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Buddhadharma : Fall 2009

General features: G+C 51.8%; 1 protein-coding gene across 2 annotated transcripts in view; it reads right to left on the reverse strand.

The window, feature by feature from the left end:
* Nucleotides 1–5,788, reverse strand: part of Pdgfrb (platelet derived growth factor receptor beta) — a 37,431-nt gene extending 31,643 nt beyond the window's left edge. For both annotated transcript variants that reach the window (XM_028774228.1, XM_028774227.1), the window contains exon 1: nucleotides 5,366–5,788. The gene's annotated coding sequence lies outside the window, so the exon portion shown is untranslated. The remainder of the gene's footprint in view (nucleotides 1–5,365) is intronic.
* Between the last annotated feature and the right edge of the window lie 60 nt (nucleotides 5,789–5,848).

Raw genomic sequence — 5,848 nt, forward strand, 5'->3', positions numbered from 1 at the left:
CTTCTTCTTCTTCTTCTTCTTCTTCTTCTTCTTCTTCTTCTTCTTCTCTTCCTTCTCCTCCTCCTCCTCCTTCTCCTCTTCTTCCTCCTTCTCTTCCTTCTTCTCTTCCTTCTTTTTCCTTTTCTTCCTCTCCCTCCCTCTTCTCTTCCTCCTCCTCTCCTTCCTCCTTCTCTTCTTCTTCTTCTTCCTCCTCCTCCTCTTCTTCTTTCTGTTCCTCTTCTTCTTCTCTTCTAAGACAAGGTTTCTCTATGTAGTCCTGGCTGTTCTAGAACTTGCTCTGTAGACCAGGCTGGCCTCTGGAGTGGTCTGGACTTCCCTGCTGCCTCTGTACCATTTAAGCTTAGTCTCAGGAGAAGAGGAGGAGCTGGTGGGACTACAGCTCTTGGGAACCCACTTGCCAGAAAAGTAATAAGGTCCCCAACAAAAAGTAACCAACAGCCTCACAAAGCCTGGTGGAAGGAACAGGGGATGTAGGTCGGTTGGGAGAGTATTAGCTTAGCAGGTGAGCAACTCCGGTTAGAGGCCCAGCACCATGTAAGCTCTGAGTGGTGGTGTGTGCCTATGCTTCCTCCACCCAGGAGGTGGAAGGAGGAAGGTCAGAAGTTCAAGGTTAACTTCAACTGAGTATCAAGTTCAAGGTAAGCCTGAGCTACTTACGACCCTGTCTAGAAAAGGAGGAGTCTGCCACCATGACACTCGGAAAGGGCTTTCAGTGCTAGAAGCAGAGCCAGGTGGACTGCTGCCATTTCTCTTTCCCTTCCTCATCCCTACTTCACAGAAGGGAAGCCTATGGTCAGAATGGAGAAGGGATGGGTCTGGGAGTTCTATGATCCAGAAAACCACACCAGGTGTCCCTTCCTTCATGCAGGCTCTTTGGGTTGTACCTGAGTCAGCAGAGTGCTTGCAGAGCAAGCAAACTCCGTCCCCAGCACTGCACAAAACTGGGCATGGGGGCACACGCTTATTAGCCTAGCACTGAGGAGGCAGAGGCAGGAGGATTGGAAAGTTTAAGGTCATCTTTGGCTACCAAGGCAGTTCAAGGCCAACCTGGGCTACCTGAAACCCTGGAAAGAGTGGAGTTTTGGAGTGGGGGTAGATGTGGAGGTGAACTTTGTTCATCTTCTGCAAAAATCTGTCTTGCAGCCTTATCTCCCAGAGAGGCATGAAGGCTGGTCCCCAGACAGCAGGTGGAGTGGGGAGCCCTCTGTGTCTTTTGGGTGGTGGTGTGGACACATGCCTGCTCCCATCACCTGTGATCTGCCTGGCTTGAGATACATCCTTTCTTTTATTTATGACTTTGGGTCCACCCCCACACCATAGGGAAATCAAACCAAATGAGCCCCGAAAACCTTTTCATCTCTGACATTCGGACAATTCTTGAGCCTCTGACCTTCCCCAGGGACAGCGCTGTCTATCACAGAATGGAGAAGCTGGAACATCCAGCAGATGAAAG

45 fall 2 00 9 buddhadharma: the practitioner’s quarterly Shunryu Suzuki, founder of San Francisco Zen Center and Tassajara monastery, once wrote, “Here in America we cannot define Buddhists the same way we do in Japan. American stu- dents are not exactly priests and not exactly laypeople...[so] I think we must establish an American way of Zen life.” What did he mean by this? Who and what did he hope we might become? Suzuki Roshi had a vision for Buddhism in America. It was a courageous and creative vision, of a universal Buddhism based on tradition, but not limited by it. From the time he arrived here in the late 1950s, Suzuki Roshi realized that for Zen to truly take root in America, it could not be just an imi- tation or extension of the Japanese style of practice in which he had been trained. It would have to be transformed by his American successors into something indigenous to American culture. So what is the state of Suzuki Roshi’s vision today, fifty years later? Does it hold relevance for other Buddhist tradi- tions in the West? Are we truly making the Asian traditions our own, or are we still imitating Asian ways? A Meeting of Zen Minds Three years ago we got together with four other teachers empowered as dharma heirs in in the Suzuki Roshi lineage to take up this and other questions. Those teachers were Darlene Cohen, Gary McNabb, Alan Senauke, and Steve Stucky. The six of us had a lot in common. We had all been trained in one or more of the residential practice places of the San Francisco Zen Center, where we continue to teach and train; we wore the priest robes of Soto Zen; we had received dharma transmission, giv- ing us authorization to teach in the Soto Zen lineage; and we had struck out on our own to start our own Zen sitting groups, just as Suzuki Roshi had done. Yet we were still wondering about Suzuki Roshi’s vision and were brimming with questions. Through our ongoing meetings, we realized that all of our years of Zen training—leading a regimented life, keeping a strenuous meditation schedule, ringing bells, and bowing at altars—had given us a good understanding of the dharma. It had improved our focus, concentration, and sense of Buddhist ritual, but it did not seem to have prepared us very well for what we were actually doing as American Zen teachers. We were not in monasteries or retreat centers anymore. We were helping ordinary people with jobs and families to find their Buddhist way. What was the connection between our training and this emerging vocation to share Buddhist practice with our lay sanghas? These early peer-group sessions were the first time that most of us had ever given public voice to our concerns. We were part of the first generation of graduates from the training centers that Suzuki Roshi had founded, and each of us had gone off on our own to teach Zen—and now, coming together after so long on our own, it was comforting and a bit surpris- ing to find us all in the same boat. The role of Zen priest can be isolating and lonely, and we cherished our new companionship. As our discussions evolved, we realized that perhaps it was unrealistic to think that our training, based on Asian models of practice and pedagogy, could have prepared us fully for the work we were now doing. Moreover, our residential training at Zen Center and Tas- sajara was not even representative of the many ways that Zen priests in Japan receive training. Every Japanese person is reared and nurtured in a society and family that are deeply infused with Buddhist imagery, attitudes, and values. (Facing page) SPOT participants take part in the Opening Buddha’s Robe ceremony before morning meditation. (Below) Rev. Sarita Tamayo of the Russian River Zendo and Crystal Springs Zen Group giving a dharma talk for the group to evaluate. PeTerSchireSOnrenShinBunce